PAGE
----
Got your attention, didn’t I? Well, sorry to disappoint because this title refers to a very sedate (due to the afternoon heat) walk around the Kenilworth Aquatic Gardens. These wet and wild gardens are one of those hidden gems in Washington, DC that you can easily miss – in fact, we did the first time around because there is no sign (and apparently no exit off Kenilworth Avenue) if you are heading north, and we had to turn around at the Pepsi factory.
Well, when we finally got there, we were rewarded with blooming water lilies and lotuses. We saw some red winged blackbirds and a mother duck and a couple of ducklings, lots of dragonflies, and a frog. Then we left in pursuit of some pupusas back in our home territory of Arlington.
We ended up at La Union, and one of the pupusas Steve ordered had “edible flowers” and cheese in it. (The flowers are apparently called flor de loroco and you can buy them jarred in Latino groceries.) So, he got to visit some flowers and eat some too for Father’s Day. Not bad.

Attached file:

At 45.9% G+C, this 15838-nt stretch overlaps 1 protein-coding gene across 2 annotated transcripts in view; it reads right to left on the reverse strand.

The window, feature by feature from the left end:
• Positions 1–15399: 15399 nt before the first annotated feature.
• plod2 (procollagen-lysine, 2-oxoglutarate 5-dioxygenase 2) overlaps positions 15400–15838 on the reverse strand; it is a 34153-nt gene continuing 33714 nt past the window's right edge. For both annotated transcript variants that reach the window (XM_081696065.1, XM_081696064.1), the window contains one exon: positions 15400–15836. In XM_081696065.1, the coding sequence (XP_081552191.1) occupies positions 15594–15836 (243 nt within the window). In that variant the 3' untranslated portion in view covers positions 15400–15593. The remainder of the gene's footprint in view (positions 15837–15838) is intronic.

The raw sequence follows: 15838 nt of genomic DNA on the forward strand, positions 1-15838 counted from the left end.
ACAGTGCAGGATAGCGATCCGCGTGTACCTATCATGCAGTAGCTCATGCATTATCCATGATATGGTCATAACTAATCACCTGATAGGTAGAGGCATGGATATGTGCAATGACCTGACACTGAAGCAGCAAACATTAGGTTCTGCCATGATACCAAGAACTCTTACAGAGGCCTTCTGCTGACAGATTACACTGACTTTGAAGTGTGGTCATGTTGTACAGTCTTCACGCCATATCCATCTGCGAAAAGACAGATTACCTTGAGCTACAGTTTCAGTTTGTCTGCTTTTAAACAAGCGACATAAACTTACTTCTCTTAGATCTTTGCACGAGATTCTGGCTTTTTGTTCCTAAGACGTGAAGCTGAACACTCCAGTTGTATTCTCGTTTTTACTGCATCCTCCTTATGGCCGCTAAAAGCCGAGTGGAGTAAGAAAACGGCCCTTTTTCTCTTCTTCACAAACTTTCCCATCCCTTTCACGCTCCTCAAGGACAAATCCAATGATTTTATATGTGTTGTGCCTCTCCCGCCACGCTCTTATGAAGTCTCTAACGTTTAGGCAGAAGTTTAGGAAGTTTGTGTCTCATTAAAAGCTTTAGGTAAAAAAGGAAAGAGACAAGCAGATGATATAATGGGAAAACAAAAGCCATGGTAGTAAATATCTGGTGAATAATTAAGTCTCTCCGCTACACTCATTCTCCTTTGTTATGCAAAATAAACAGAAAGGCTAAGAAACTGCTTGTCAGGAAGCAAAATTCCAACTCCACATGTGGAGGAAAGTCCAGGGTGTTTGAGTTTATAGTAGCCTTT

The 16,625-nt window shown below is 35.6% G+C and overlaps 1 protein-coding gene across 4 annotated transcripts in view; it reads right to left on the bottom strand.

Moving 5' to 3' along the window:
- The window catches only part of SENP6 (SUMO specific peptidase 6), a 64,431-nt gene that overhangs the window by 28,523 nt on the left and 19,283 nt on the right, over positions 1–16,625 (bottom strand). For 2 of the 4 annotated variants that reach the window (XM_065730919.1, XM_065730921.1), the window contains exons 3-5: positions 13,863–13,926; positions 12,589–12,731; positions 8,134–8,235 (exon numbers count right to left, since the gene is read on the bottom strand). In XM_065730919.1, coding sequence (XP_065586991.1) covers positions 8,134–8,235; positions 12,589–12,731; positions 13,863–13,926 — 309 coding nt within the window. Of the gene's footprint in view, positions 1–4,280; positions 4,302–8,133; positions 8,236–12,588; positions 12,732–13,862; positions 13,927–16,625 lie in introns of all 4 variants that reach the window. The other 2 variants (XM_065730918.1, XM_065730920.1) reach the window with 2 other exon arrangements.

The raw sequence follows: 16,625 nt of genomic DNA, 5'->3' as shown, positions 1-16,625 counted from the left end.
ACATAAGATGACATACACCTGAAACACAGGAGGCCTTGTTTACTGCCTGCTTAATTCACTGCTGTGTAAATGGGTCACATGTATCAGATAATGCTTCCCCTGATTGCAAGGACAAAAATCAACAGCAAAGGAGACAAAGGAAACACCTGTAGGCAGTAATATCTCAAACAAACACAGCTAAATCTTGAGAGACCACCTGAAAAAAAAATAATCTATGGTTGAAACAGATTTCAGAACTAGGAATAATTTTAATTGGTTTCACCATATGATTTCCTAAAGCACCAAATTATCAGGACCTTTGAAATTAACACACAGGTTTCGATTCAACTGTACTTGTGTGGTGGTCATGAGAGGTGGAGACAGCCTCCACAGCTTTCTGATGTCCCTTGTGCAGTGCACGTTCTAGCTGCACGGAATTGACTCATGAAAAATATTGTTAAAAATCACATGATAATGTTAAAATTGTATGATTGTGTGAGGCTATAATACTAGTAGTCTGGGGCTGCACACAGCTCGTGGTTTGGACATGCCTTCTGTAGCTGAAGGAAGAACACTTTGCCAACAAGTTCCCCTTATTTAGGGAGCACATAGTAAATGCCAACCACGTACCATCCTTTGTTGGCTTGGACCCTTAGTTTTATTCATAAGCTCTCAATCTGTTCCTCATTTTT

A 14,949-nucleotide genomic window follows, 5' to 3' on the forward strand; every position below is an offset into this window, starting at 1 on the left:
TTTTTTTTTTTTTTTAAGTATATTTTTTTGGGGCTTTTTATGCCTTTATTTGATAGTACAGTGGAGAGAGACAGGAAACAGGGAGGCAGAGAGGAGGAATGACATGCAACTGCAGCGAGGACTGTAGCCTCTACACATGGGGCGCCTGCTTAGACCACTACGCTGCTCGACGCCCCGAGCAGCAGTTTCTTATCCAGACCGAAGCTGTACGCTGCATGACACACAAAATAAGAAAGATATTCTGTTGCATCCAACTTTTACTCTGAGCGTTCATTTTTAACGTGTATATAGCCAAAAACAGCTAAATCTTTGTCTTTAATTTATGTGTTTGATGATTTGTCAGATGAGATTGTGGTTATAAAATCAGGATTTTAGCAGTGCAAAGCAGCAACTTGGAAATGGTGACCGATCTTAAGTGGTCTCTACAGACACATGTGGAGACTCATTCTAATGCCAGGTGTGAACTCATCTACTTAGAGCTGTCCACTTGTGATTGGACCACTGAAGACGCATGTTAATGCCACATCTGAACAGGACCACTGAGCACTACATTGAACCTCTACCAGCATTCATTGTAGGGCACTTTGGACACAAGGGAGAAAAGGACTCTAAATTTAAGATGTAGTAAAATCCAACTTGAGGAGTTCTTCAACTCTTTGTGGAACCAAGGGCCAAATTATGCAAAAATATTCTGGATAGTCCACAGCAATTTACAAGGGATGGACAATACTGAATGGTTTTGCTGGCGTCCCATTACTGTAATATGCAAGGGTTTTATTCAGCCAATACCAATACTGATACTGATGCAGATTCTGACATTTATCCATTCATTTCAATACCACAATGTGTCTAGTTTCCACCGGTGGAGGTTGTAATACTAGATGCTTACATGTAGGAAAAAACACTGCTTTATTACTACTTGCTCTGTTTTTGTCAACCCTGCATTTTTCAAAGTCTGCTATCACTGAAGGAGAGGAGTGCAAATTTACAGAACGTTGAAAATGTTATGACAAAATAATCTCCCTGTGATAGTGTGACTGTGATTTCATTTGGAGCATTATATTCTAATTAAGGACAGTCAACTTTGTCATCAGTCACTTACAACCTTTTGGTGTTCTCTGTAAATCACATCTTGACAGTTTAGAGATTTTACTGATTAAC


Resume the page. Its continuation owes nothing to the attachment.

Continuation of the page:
Yesterday was the annual Maryland Traditions Folklife Festival. This is a great one-day event in the heart of the Highlandtown neighborhood, usually in mid-June but it was a little early this year. Part of it is out on the street and part inside the historic Patterson Theater which is now an arts center.
Well, anyhow, in the afternoon my good friend and colleague Elaine Eff and a young and enthusiastic representative from the Highlandtown Business Association (Amanda, I never caught your last name, sorry) led a tour of the painted screens of the neighborhood. What, you never heard of a painted screen? Well, luckily, Elaine has written the definitive book on the subject, so you are in luck. But, for more immediate gratification than waiting for your amazon.com order to show up, you can check out some information on the Painted Screen Society’s website. You can even learn how to create your own painted screen at one of their workshops.
I love the idea of being able to look out of the front window of your Baltimore row house, which is virtually right above the sidewalk, and being able to see out while no one walking by can see in. It is like reverse voyeurism. The screens traditionally depicted a bucolic scene complete with mountains, a lake, a swan or two, and a rural mill or cabin. In other words, like nothing you would ever see on the landscape of Baltimore. Nowadays, nouveau screens are being painted with actual Baltimore scenes as well as abstract art and whatever else the painter and/or patron wishes. A great tradition finding new life.
Here are a few we saw on our tour.